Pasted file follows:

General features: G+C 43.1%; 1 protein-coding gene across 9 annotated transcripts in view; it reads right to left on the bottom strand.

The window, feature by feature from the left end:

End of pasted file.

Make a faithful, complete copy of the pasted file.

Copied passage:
General features: G+C 43.1%; 1 protein-coding gene across 9 annotated transcripts in view; it reads right to left on the bottom strand.

The window, feature by feature from the left end: